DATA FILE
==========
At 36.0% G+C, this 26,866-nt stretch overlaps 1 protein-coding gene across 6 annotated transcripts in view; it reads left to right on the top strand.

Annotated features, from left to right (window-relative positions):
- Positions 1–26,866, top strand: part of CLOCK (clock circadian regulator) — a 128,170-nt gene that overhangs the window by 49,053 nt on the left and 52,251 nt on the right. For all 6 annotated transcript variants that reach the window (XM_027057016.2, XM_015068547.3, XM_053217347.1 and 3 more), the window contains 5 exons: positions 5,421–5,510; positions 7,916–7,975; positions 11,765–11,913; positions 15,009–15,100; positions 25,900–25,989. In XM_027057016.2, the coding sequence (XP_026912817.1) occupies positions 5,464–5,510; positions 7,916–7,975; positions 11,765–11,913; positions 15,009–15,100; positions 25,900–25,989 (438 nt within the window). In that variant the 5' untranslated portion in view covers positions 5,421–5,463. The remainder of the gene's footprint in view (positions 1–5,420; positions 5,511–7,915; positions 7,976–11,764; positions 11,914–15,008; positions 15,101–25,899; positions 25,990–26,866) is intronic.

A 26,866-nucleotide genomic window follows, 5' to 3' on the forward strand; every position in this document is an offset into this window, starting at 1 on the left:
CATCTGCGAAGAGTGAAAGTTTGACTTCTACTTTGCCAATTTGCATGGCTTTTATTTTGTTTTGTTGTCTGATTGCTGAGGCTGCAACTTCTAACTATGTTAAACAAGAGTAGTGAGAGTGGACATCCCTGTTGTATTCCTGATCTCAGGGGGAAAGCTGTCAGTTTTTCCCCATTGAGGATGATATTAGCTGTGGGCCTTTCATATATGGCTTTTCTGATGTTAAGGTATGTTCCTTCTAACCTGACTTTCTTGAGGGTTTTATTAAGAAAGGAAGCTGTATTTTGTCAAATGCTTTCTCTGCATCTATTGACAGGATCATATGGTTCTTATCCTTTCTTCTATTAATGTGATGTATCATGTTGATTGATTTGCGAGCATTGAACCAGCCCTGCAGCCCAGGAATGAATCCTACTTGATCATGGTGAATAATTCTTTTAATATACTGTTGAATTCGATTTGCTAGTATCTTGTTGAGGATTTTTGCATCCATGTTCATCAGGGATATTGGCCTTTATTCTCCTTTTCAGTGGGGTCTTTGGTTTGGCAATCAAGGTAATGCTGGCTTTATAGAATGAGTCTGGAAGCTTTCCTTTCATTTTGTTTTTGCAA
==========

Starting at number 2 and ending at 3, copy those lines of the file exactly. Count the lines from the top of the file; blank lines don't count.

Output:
Annotated features, from left to right (window-relative positions):
- Positions 1–26,866, top strand: part of CLOCK (clock circadian regulator) — a 128,170-nt gene that overhangs the window by 49,053 nt on the left and 52,251 nt on the right. For all 6 annotated transcript variants that reach the window (XM_027057016.2, XM_015068547.3, XM_053217347.1 and 3 more), the window contains 5 exons: positions 5,421–5,510; positions 7,916–7,975; positions 11,765–11,913; positions 15,009–15,100; positions 25,900–25,989. In XM_027057016.2, the coding sequence (XP_026912817.1) occupies positions 5,464–5,510; positions 7,916–7,975; positions 11,765–11,913; positions 15,009–15,100; positions 25,900–25,989 (438 nt within the window). In that variant the 5' untranslated portion in view covers positions 5,421–5,463. The remainder of the gene's footprint in view (positions 1–5,420; positions 5,511–7,915; positions 7,976–11,764; positions 11,914–15,008; positions 15,101–25,899; positions 25,990–26,866) is intronic.